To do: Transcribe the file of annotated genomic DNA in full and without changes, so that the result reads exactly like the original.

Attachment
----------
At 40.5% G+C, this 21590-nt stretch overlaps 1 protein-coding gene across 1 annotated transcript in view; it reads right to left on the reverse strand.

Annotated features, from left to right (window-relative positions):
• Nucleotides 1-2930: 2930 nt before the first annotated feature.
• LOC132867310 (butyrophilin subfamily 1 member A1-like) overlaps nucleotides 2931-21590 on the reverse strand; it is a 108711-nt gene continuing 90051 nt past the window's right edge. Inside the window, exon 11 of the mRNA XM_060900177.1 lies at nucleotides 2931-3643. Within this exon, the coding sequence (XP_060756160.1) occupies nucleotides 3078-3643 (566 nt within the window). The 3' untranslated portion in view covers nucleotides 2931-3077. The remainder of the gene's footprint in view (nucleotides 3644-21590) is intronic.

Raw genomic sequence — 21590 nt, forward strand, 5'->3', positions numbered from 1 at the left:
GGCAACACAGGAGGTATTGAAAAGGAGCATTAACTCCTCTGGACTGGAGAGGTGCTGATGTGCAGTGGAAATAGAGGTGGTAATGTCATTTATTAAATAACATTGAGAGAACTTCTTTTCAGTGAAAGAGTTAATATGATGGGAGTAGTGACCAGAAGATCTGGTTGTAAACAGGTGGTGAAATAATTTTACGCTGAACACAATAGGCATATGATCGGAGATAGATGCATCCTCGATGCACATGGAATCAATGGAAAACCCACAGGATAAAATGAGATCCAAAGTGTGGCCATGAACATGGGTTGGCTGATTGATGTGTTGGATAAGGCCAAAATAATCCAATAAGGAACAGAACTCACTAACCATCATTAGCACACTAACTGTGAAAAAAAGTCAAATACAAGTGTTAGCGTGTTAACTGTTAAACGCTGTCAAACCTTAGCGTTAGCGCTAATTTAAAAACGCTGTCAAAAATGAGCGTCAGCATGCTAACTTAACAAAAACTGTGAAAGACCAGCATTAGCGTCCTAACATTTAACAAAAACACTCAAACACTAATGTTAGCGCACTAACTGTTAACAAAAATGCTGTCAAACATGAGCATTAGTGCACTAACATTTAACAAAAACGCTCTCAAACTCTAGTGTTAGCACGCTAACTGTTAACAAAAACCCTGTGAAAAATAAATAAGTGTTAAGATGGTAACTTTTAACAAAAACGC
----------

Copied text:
At 40.5% G+C, this 21590-nt stretch overlaps 1 protein-coding gene across 1 annotated transcript in view; it reads right to left on the reverse strand.

Annotated features, from left to right (window-relative positions):
• Nucleotides 1-2930: 2930 nt before the first annotated feature.
• LOC132867310 (butyrophilin subfamily 1 member A1-like) overlaps nucleotides 2931-21590 on the reverse strand; it is a 108711-nt gene continuing 90051 nt past the window's right edge. Inside the window, exon 11 of the mRNA XM_060900177.1 lies at nucleotides 2931-3643. Within this exon, the coding sequence (XP_060756160.1) occupies nucleotides 3078-3643 (566 nt within the window). The 3' untranslated portion in view covers nucleotides 2931-3077. The remainder of the gene's footprint in view (nucleotides 3644-21590) is intronic.

Raw genomic sequence — 21590 nt, forward strand, 5'->3', positions numbered from 1 at the left:
GGCAACACAGGAGGTATTGAAAAGGAGCATTAACTCCTCTGGACTGGAGAGGTGCTGATGTGCAGTGGAAATAGAGGTGGTAATGTCATTTATTAAATAACATTGAGAGAACTTCTTTTCAGTGAAAGAGTTAATATGATGGGAGTAGTGACCAGAAGATCTGGTTGTAAACAGGTGGTGAAATAATTTTACGCTGAACACAATAGGCATATGATCGGAGATAGATGCATCCTCGATGCACATGGAATCAATGGAAAACCCACAGGATAAAATGAGATCCAAAGTGTGGCCATGAACATGGGTTGGCTGATTGATGTGTTGGATAAGGCCAAAATAATCCAATAAGGAACAGAACTCACTAACCATCATTAGCACACTAACTGTGAAAAAAAGTCAAATACAAGTGTTAGCGTGTTAACTGTTAAACGCTGTCAAACCTTAGCGTTAGCGCTAATTTAAAAACGCTGTCAAAAATGAGCGTCAGCATGCTAACTTAACAAAAACTGTGAAAGACCAGCATTAGCGTCCTAACATTTAACAAAAACACTCAAACACTAATGTTAGCGCACTAACTGTTAACAAAAATGCTGTCAAACATGAGCATTAGTGCACTAACATTTAACAAAAACGCTCTCAAACTCTAGTGTTAGCACGCTAACTGTTAACAAAAACCCTGTGAAAAATAAATAAGTGTTAAGATGGTAACTTTTAACAAAAACGC